More access coming for women needing breast health services

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National Minority Cancer Awareness Week April 15 - 21

$1.7 million awarded for outreach, culturally appropriate services

SEATTLE - American Indian and Alaska Native women in western Washington will have better access to breast health care, education, screening and treatment, thanks to $1.7 million in grants from a Susan G. Komen for the Cure Puget Sound affiliate.

Komen for the Cure, formerly known as the Susan G. Komen Foundation, was founded in 1982 by Nancy Brinker, the sister of Komen, who died from breast cancer at 36. It raises money through its Race for the Cure and other local events.

Some $689,733 was awarded for breast cancer screening and support services, including the South Puget Intertribal Planning Agency's Native Women's Wellness program.

This program provides screening mammograms in five rural tribal communities to low-income women who are rarely, or have never been, screened for breast cancer. It also provides diagnostic services for women who need additional follow-up and care.

The wellness program is expected to reach at least 2,000 Chehalis, Nisqually, Shoalwater Bay, Skokomish and Squaxin Island women.

Just over $450,000 was awarded to programs providing culturally appropriate breast health education and access to breast cancer screenings.

Family Planning of Clallam County's Honoring Women's Health project will take mobile day clinics and health fairs into remote areas of Clallam and Jefferson counties to reach low-income, rural, medically

underserved Native and Mexican-American women.

The Lower Elwha Klallam Tribe's Pink Paddle Project provides breast health outreach and awareness services to the Lower Elwha Klallam community, as well as support services for breast cancer patients and survivors.

This initiative was developed within a framework of Northwest Native culture and incorporates canoe pulling into its activities. Breast cancer survivors participate in the Canoe Journey, an annual event of cultural significance to coastal Northwest Native communities. Last year, participants carved paddles that they used in the journey.

The Positive Women's Network's Breast Health Program provides breast health education and outreach services to medically underserved women living in five Washington counties. The program will train local health agencies to hold mobile screenings at their sites to reach low-income, rural American Indian and Mexican-American women living in Island, San Juan, Skagit, Snohomish and Whatcom counties.

The Samoan National Nurses Association's Pacific Islander Breast Cancer outreach and education program will promote culturally appropriate breast cancer education and screening services to Chamorro, Hawaiian, Samoan and Tongan women. It expects to reach at least 300 women and 500 family members.

This project will also help create a continuum of support by working with clinics, churches and cultural and social groups to promote breast cancer early detection and support services.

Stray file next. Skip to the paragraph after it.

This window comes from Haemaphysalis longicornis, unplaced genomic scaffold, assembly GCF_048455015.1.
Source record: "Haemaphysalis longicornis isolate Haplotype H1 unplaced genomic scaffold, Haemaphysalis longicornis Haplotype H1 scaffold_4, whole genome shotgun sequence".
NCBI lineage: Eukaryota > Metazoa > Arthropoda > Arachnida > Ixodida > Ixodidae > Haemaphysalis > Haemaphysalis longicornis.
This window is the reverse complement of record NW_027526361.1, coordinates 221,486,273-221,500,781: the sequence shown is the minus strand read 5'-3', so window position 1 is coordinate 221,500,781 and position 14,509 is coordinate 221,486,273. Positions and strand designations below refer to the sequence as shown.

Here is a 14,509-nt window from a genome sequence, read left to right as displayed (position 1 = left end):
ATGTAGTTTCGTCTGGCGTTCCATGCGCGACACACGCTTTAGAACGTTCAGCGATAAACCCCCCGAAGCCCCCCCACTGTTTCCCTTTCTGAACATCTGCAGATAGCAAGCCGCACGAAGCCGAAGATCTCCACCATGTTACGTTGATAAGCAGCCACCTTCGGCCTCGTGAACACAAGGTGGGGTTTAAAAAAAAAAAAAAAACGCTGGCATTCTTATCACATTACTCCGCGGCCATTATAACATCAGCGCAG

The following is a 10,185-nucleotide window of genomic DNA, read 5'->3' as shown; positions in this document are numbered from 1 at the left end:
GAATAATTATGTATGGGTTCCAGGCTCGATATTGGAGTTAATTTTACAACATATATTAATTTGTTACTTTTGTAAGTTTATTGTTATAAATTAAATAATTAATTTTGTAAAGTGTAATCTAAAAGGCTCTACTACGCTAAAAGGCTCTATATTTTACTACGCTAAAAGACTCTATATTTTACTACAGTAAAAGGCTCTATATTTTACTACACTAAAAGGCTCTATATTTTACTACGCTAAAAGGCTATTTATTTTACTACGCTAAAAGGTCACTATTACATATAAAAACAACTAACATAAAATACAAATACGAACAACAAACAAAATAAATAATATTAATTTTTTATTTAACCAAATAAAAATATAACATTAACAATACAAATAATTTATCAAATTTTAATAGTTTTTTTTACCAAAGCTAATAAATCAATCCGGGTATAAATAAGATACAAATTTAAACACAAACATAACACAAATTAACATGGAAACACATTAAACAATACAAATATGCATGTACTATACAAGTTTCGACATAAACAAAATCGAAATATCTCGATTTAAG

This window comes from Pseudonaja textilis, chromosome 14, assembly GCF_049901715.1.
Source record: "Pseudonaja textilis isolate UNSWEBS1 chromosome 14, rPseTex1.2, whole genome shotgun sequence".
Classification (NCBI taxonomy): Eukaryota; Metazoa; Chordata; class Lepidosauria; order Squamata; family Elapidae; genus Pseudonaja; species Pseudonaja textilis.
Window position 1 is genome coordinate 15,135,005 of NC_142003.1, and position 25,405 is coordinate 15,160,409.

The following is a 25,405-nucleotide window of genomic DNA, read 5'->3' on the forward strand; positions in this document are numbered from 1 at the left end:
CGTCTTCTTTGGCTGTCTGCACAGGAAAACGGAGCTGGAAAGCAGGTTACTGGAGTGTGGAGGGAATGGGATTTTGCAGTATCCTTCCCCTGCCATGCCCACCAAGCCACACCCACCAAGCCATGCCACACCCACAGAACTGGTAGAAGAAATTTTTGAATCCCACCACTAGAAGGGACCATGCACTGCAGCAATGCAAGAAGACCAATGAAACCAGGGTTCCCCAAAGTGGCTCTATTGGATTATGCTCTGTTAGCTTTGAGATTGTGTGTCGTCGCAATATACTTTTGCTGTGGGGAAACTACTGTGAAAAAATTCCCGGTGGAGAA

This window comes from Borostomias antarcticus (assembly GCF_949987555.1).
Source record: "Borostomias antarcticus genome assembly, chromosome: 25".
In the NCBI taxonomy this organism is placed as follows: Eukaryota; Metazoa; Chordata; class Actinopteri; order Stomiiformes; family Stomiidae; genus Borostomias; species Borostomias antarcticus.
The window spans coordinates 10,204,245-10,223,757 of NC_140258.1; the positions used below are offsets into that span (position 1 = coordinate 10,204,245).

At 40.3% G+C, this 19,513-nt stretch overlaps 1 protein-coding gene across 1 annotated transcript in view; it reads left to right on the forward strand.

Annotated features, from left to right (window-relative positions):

Some $560,613 was awarded to culturally appropriate treatment and support services that reach medically underserved, low-income, rural American Indian and Mexican-American women, as well as black, Asian and Pacific Islander women.

The Breast Cancer Resource Center's Outreach, Education and Treatment Support project will provide a variety of services for breast cancer patients living in the area of Kitsap, Pierce, Thurston and South King Countries. Services include a client service coordinator to help patients connect with services, a resource library, a therapeutic support group, yoga and relaxation classes and a resource closet with no-cost wigs, head coverings, prostheses and bras.

All women will benefit from other programs funded by Komen for the Cure.

The Cancer Lifeline's Komen Cancer Patient Assistance Fund provides financial assistance for specific living expenses and non-medical treatment costs for low-income breast cancer patients in the Puget Sound's 16-county area.

The Cancer Lifeline's Lymphedema Program provides educational lectures, small-group meetings and exercise classes to help patients reduce or control lymphedema, which is swelling caused by lymph node removal or radiation.

The program will also distribute to women in need an informational DVD about lymphedema risk reduction and treatment, which is dubbed into seven different languages.

Community Health Centers of King County's Resilience Assessment for Breast Cancer Patients will help low-income breast cancer patients find resources, access counseling, keep their housing and complete cancer treatment.

The program's case manager will assess each patient to determine the level of support that she will require to successfully complete cancer treatment, and will work with her medical team to fine-tune their explanations, timing and types of treatment to match the individual's level of resilience.

Operation Uplift's North Olympic Peninsula Cancer outreach program will provide no-cost support services, outdoor activities and programs for female cancer survivors as well as a breast health clinic for underserved women in need of breast health education and screening.

Richard Walker is a correspondent reporting from San Juan Island, Wash. Contact him at rmwalker@rockisland.com.

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